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Only yesterday boys and girls spoke of embracing and kissing (necking) as getting to first base. Second base was deep kissing, plus groping and fondling this and that. Third base was oral sex. Home plate was going all the way. That was yesterday. Here in the year 2000 we can forget about necking. Today's girls and boys have never heard of anything that dainty. Today first base is deep kissing, now known as tonsil hockey, plus groping and fondling this and that. Second base is oral sex. Third base is going all the way. Home plate is being introduced by name.
And how rarely our hooked-up boys and girls are introduced by name!-as Tom Wolfe has discovered from a survey of girls' Filofax diaries, to cite but one of Hooking Up's displays of his famed reporting prowess. Wolfe ranges from coast to coast chronicling everything from the sexual manners and mores of teenagers . . . to fundamental changes in the way human beings now regard themselves, thanks to the hot new fields of genetics and neuroscience . . . to the inner workings of television's magazine-show sting operations.
Printed here in its entirety is "Ambush at Fort Bragg," a novella about sting TV in which Wolfe prefigured with eerie accuracy three cases of scandal and betrayal that would soon explode in the press. A second piece of fiction, "U. R. Here," the story of a New York artist who triumphs precisely because of his total lack of talent, gives us a case history preparing us for Wolfe's forecast ("My Three Stooges," "The Invisible Artist") of radical changes about to sweep the arts in America.
"At heart he is and always will be a terrific reporter. Hooking Up provides a great introduction to Wolfe the nonfiction stylist: the peerless portraitist, the contrarian social critic and the literary bomb thrower. The book's title is a sexual metaphor, but in Wolfe's hands, it means making connections among the culture's disparate corners. And nobody hooks up better than he does." -Malcolm Jones, Newsweek
"The rich retrospective of one of America's finest writers." -Michael Pakenham, Baltimore Sun
"The publication of Hooking Up, Wolfe's first book of short pieces in 20 years, is reason enough for celebration . . . Delicious." -Benjamin Svetkey, Entertainment Weekly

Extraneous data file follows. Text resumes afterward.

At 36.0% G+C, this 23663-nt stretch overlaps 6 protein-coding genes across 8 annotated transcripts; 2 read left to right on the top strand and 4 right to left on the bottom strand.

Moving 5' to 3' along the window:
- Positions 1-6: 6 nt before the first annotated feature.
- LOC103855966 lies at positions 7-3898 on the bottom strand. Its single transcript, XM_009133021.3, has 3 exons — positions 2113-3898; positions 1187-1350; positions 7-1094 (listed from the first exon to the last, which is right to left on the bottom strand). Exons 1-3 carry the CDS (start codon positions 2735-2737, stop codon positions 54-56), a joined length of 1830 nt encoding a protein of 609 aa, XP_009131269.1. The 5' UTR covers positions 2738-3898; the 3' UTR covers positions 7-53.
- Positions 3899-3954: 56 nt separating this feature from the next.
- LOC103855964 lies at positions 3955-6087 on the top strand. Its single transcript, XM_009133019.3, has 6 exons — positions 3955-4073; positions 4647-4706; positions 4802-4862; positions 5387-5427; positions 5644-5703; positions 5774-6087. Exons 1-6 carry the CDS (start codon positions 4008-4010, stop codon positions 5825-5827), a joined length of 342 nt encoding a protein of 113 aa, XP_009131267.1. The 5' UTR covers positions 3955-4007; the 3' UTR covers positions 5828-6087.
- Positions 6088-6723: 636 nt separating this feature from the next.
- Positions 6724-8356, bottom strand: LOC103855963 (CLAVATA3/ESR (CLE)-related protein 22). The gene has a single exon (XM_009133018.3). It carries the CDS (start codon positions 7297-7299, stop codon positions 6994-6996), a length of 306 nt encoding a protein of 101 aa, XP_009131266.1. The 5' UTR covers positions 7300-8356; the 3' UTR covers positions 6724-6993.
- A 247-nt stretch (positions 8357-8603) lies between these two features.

"Turn to the three essays grouped under the title "The Human Beast," and you will be in Wolfe heaven. The first of these is an exuberant history of the birth of Silicon Valley. "Digibabble, Fairy Dust, and the Human Anthill" moves from the semiconductor industry to the Internet and then, by a kind of intuitive leap, to neuroscience and sociobiology. "Sorry, but Your Soul Just Died" delves into brain imaging and the genetic determination of character. Jesuit priest Piere Teilhard de Chardin, closet Catholic Marshall McLuhan, and scientist Edmund O. Wilson are the pivotal figures of these two essays." -Michael Upchurch, Seattle Times
"I LOVE Tom Wolfe . . . Whenever some big bizarro thing happens . . . I want the man in the white suit to do his usual exhausting reporting, turn the labels inside out and the hypocrites upside down . . . and tell me what's what in one of those jittering, dazzling riffs of his." -Maureen Dowd, The New York Times
"His fans will find plenty of evidence that Wolfe remains willing to plunge into 'the raw, raucous, lust-soaked rout that throbs with amped-up octophonic typanum all around [him]' and that-especially in his nonfiction-he can still grab the brass ring." -Publishers Weekly (starred)
"The finest essayist-cum-novelist-cum-reporter of our era, Wolfe combines lively writing and endless energy with an astonishingly astute, ever-curious eye." -Forbes Magazine
"Wolfe-man steps up to bat again, this time with a collection of essays . . . quite demonstrative of his feistiness" -Booklist
"Wolfe takes potentially boring subjects and turns them into a verbose tour de force." -Library Journal